Such people, like myself, sound impossible to reach or include in the system of church as we know it today, which is my point. They way we do church today isn’t necessarily being church.

There needs to be something else for those of us who can’t stand the way services are arranged, the way emotions are herded into a set time frame (which today involved — what was impossible for me — going from the whole congregation doing “the wave” as instigated by the children’s pastor into, about ten minutes later, “surrendering to Jesus” with soft piano music and hushed tones), how discussion is nil and being preached at in silence is the accepted method of learning…

…nope. Not gonna work.

I’m not looking for starched Baptist legalism, but Casual Friday Church is as equally fake and disgusting.

My church

I miss my own, small church, from back home. It’s filled with uncool, normal people who just want to help and talk and connect and be real and accountable to each other. It’s filled with people who want to go to the Dairy Queen after service and maybe have an ice cream cone. People who help change a flat tire in the parking lot. The building isn’t huge or fancy. The church doesn’t have programs and any other accessories to attract sub groups, like teens or kids events or anything that smacks of entertainment; there’s no program there to attract me to stay, but instead, it is the real relationships that have done the trick. We greet people not as a job or because we’re the assigned greeter, but because we see they’re new and we want to get to know them.

I feel more like part of the body than an attendee when I go there. I have a place, an integral part, just like all the rest of the people. As it is, the more I attend these larger churches and hear about programs and activities and see places to sign up for classes and possible facility expansion projects…the less I want anything to do with it. I feel like a barcode in the pew, and little else.

I’m having difficulty putting this into words.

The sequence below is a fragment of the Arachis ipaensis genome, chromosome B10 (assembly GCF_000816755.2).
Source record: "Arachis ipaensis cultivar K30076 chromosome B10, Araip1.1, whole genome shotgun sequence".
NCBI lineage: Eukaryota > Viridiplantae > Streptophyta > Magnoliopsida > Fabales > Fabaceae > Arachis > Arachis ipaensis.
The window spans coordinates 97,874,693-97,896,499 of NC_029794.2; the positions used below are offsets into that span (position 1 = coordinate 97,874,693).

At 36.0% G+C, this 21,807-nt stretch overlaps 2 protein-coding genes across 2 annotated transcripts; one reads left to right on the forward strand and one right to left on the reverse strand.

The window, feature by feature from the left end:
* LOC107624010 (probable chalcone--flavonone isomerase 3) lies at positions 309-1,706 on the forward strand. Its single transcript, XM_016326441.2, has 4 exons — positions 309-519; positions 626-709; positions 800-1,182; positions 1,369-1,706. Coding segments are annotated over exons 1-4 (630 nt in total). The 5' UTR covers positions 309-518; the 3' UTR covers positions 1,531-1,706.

I hate to church hop. I don’t want to waste my time here going from one church to the next. I would like to find just a small group of people and meet and talk about our beliefs and struggles and study the Bible and connect on a real level, and let that be church. Because isn’t that what the church is, meeting together with other believers and being accountable and real with each other in our walk?

****

Posted in Christianity | Tagged: , , , , , , , | Leave a Comment »

Bill Clinton Claims That Barack Hussein Obama Can See The Future?!?!

Posted by Job on September 29, 2008

politicalticker.blogs.cnn.com/2008/09/29/clinton-hesitant-to-call-obama-a-great-man-2/

Clinton said he thought Obama “saw and imagined” how the economic situation could develop. “And I think that the rest of us should admire that. That’s a big part of leadership, being able to sense, as well as see the future,” he said.

Now while the usual interpretation is benign, in the context of this Obama Messiah stuff (and Sarah Palin is a prophet) climate, things like this continue to creep me out.

Posted in Christianity | Tagged: , , , | 4 Comments »

The Gospel Of Jesus Christ Is Supposed To Wound Sinful Consciences!

Posted by Job on September 29, 2008

THE GOSPEL IS INTENDED TO WOUND

Now do you see what the laborer brings with him? It is a sickle. His communications with the corn is are sharp and cutting. He cuts right through, cuts the corn down, and casts it on the ground. The man whom God means to be a laborer in his harvest must not come with soft and delicate words and flattering doctrines concerning the dignity of human nature and the excellence of self help and of earnest endeavors to rectify our lapsed condition and the like.

Such mealymouthedness may God curse, for it is the curse of this age. The honest preacher calls a sin a sin and a spade a spade and says to men, “You are ruining yourselves; while you reject Christ you are living on the borders of Hell, and ere long you will be lost to all eternity. There shall be no mincing the matter; you must escape from the wrath to come by faith in Jesus or be driven forever from God’s presence and from all hope of joy.”

The preacher must make his sermons cut. Our sickle is made on purpose to cut. The Gospel is intended to wound the conscience and to go right through the heart, with the design of separating the soul from sin and self, as the corn is divided from the soul.

Charles Spurgeon

Posted in Christianity, Jesus Christ | Tagged: | Leave a Comment »

Barack HUSSEIN Obama On The Bible

Posted by Job on September 29, 2008

Posted in Christianity | Tagged: , , , , , , , , , | 13 Comments »

Sarah Palin Is Now A Neoconservative Like The Rest. What A Shame.

Posted by Job on September 29, 2008

Sarah Palin, Neocon Pod Person

Did they hypnotize her, or was that unnecessary?

Posted in Christianity | Tagged: , , | 1 Comment »

 
%d bloggers like this: